IndiGo shares take off after airline denies interest in Virgin Australia

Indigo plane in Lucknow airportBCCL
  • Reports had said that Rahul Bhatia of Interglobe aviation that runs IndiGo is now evaluating data to place a bid for the collapsed Virgin Australia.
  • IndiGo on Tuesday morning denied those reports.
  • Soon, as the markets opened IndiGo’s share price jumped by 1.88% while the rest of the market melted.
Late on Monday (May 11), Bloomberg quoted a report to say Rahul Bhatia of Interglobe aviation, which runs low-cost airline IndiGo, is now evaluating data to place a bid for the collapsed Virgin Australia and was “looking to relaunch the airline in its original form as a low-cost carrier to return it to profit”.

However, IndiGo denied those reports. “We deny the contents of these reports and would like to clarify that the Company has not formulated any indicative proposal, nor does it have any interest in this matter,” said a statement from IndiGo on Tuesday morning. IndiGo’s share price jumped by 2.66% after the announcement.

Indigo share price in the last one weekBusiness Insider India/Flourish

In April 2020, Virgin Australia had announced bankruptcy as its debts piled to $6.8 billion to over 12,000 creditors which includes employees. The coronavirus pandemic only worsened things for the airlines.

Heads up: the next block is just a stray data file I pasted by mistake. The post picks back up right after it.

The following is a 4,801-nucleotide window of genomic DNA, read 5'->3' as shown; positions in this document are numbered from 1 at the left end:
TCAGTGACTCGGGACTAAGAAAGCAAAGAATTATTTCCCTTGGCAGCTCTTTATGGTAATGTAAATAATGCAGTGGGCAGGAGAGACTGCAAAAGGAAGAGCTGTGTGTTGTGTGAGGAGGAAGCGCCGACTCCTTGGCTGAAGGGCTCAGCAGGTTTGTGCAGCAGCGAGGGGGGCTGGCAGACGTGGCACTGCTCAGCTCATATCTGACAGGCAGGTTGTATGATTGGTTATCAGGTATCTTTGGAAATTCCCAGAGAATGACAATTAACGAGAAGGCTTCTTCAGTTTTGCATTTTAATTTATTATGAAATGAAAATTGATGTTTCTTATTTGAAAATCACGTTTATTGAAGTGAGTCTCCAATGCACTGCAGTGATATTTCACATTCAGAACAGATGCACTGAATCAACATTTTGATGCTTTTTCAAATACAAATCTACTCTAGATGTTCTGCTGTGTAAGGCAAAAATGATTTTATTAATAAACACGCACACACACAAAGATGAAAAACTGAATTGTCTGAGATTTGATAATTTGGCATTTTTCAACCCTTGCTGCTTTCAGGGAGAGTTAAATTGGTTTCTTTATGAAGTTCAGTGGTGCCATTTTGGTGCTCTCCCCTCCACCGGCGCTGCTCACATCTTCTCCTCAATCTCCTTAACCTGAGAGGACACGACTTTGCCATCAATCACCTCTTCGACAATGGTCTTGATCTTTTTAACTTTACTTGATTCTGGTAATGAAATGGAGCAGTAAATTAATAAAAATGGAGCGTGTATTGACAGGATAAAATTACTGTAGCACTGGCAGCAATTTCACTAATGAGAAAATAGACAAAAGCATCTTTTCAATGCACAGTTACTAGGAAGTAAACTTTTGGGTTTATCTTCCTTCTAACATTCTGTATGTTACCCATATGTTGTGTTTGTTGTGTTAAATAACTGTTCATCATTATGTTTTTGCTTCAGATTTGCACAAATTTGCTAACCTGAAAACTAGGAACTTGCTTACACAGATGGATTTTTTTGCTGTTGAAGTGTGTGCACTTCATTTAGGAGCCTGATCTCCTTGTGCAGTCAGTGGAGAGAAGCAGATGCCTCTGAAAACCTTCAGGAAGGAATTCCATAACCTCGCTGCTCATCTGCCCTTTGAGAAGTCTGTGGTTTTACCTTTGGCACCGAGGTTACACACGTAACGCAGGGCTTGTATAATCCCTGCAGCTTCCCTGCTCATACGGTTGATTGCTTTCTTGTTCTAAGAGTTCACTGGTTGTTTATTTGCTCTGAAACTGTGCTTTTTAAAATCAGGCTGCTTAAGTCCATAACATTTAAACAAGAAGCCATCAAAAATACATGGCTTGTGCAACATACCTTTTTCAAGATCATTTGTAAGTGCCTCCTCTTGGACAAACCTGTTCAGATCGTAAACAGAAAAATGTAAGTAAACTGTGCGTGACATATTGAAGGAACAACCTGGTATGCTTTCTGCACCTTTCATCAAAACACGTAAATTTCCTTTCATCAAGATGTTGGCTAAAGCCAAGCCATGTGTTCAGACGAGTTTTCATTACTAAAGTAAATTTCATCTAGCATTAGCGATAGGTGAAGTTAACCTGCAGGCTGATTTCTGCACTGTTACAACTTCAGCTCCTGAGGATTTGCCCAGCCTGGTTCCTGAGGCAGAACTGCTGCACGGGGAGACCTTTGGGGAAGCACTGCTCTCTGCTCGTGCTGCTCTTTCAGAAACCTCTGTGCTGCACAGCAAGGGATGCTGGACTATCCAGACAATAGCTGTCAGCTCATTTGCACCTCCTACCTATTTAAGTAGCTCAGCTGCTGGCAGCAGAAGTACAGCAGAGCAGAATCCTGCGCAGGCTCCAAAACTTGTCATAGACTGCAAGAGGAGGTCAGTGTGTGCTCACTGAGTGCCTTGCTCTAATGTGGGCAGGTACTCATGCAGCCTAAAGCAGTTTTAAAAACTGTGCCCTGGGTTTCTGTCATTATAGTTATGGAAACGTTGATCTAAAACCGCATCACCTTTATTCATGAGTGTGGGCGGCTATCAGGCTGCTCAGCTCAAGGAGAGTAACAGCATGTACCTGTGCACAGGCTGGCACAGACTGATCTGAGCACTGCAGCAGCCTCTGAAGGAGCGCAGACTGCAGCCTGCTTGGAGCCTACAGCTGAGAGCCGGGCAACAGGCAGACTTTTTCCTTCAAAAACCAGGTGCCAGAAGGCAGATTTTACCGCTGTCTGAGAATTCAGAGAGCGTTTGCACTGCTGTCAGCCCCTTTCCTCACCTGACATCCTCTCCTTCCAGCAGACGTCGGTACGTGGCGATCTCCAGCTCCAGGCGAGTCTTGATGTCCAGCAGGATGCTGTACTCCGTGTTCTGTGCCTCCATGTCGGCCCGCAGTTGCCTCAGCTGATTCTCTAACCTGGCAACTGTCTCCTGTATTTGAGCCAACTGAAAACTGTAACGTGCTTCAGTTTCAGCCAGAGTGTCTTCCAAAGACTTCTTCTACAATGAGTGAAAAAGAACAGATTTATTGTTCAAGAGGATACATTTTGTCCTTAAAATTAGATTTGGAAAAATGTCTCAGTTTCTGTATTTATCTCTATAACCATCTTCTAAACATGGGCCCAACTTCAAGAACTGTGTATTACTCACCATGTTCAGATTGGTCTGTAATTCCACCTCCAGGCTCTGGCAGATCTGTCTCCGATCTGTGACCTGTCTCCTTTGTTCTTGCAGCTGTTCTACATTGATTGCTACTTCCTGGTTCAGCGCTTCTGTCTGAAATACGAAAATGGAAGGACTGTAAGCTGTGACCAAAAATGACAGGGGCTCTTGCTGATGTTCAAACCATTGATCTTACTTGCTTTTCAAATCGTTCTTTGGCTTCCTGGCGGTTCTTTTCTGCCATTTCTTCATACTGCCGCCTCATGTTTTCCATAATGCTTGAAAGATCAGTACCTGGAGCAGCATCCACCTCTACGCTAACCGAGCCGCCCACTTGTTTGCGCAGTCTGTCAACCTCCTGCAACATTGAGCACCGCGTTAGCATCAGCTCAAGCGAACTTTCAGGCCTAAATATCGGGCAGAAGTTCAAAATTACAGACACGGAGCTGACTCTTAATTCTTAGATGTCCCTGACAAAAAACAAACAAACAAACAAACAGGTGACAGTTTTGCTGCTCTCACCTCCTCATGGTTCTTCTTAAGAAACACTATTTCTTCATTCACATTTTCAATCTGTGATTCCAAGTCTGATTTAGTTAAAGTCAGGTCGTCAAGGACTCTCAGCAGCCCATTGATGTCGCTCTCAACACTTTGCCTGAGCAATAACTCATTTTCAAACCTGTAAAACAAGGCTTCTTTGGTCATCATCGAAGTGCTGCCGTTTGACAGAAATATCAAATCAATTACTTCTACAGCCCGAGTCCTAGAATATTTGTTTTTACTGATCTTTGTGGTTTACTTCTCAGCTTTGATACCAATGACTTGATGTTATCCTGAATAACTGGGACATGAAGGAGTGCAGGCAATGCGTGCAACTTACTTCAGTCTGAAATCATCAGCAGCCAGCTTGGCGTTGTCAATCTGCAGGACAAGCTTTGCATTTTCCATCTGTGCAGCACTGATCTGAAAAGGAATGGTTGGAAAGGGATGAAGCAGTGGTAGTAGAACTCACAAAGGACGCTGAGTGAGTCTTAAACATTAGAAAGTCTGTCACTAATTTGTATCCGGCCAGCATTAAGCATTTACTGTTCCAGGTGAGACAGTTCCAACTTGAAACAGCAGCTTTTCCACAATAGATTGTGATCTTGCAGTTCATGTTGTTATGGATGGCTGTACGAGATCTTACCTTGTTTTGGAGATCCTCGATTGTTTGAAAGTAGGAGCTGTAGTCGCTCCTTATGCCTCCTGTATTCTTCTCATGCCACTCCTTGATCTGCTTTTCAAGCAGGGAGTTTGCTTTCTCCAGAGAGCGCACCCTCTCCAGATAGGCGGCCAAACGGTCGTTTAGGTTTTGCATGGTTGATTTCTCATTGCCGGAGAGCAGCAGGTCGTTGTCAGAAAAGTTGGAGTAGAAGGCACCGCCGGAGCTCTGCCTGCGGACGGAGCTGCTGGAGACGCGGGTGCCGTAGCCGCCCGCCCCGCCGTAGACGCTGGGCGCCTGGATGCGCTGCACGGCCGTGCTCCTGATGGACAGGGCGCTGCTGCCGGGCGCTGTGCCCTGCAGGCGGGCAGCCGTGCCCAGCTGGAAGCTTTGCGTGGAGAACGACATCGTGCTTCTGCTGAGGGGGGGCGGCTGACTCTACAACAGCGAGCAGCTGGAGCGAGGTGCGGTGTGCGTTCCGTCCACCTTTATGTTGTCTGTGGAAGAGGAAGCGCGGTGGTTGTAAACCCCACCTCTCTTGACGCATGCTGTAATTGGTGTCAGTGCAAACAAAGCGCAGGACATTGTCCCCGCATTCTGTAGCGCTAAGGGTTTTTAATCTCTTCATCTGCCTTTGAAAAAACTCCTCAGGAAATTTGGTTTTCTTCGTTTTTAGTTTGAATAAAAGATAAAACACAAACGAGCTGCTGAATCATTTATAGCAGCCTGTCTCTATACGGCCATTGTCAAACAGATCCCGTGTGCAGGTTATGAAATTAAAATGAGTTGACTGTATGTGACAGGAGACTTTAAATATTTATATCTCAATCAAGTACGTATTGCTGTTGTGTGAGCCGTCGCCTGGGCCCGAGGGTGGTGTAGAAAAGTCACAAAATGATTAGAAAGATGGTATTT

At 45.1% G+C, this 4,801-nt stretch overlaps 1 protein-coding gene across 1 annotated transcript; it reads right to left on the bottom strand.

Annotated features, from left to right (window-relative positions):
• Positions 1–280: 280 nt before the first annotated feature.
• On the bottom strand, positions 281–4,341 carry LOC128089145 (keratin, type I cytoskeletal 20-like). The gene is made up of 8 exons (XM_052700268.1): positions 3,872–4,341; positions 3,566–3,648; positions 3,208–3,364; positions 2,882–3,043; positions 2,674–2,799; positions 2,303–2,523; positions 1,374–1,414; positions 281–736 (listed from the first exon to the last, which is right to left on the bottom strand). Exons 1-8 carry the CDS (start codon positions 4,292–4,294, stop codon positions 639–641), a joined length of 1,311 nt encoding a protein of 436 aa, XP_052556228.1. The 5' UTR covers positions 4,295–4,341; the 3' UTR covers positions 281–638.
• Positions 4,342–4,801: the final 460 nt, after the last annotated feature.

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With the aviation sector being badly hit due to coronavirus, and domestic and international flights having come to a halt, IndiGo had announced pay cuts across the board. It had said that its senior employees would get a pay cut of upto 25% for the entirety of 2020-21, while also rolling out a leave without pay plan.

Not just IndiGo, but other Indian airlines like Vistara, Spicejet too had announced pay cuts across the board.

The fear of the crashing aviation sector is real. Billionaire Warren Buffett’s company Berkshire Hathaway recently sold all of its stocks in US-based airlines – Delta Airlines, American Airlines, Southwest Airlines and United Airlines. Buffett had gone on to say he was “wrong to invest in the airlines industry.”
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“We expect it will take 18 months at least, before travel demand returns to a semblance of normality,” Sheikh Ahmed bin Saeed Al Maktoum, Chairman and Chief Executive, Emirates Airline and Group, said this week after the group, which operates one of the world’s largest airlines, posted 28% fall in profit as global travel came to a standstill in March.

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